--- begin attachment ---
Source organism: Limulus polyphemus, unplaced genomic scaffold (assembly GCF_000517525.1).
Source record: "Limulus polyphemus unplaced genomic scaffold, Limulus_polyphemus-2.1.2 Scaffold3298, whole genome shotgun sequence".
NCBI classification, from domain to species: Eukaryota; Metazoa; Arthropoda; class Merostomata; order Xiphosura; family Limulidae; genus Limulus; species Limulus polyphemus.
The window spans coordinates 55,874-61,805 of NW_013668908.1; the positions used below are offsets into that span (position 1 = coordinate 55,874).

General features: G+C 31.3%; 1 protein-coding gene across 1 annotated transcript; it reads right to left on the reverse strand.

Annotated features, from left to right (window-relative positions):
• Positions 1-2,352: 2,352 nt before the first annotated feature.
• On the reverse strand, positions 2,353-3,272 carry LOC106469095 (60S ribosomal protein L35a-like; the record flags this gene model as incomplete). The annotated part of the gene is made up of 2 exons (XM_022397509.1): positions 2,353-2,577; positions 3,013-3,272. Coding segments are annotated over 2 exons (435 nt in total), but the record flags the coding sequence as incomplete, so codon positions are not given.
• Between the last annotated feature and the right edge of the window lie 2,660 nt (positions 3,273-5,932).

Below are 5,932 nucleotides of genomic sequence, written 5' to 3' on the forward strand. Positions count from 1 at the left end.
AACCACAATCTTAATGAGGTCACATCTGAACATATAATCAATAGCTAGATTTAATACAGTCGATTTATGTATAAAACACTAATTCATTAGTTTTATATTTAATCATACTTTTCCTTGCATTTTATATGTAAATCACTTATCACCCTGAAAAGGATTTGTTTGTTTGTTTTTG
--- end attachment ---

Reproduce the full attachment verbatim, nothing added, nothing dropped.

Source organism: Limulus polyphemus, unplaced genomic scaffold (assembly GCF_000517525.1).
Source record: "Limulus polyphemus unplaced genomic scaffold, Limulus_polyphemus-2.1.2 Scaffold3298, whole genome shotgun sequence".
NCBI classification, from domain to species: Eukaryota; Metazoa; Arthropoda; class Merostomata; order Xiphosura; family Limulidae; genus Limulus; species Limulus polyphemus.
The window spans coordinates 55,874-61,805 of NW_013668908.1; the positions used below are offsets into that span (position 1 = coordinate 55,874).

General features: G+C 31.3%; 1 protein-coding gene across 1 annotated transcript; it reads right to left on the reverse strand.

Annotated features, from left to right (window-relative positions):
• Positions 1-2,352: 2,352 nt before the first annotated feature.
• On the reverse strand, positions 2,353-3,272 carry LOC106469095 (60S ribosomal protein L35a-like; the record flags this gene model as incomplete). The annotated part of the gene is made up of 2 exons (XM_022397509.1): positions 2,353-2,577; positions 3,013-3,272. Coding segments are annotated over 2 exons (435 nt in total), but the record flags the coding sequence as incomplete, so codon positions are not given.
• Between the last annotated feature and the right edge of the window lie 2,660 nt (positions 3,273-5,932).

Below are 5,932 nucleotides of genomic sequence, written 5' to 3' on the forward strand. Positions count from 1 at the left end.
AACCACAATCTTAATGAGGTCACATCTGAACATATAATCAATAGCTAGATTTAATACAGTCGATTTATGTATAAAACACTAATTCATTAGTTTTATATTTAATCATACTTTTCCTTGCATTTTATATGTAAATCACTTATCACCCTGAAAAGGATTTGTTTGTTTGTTTTTG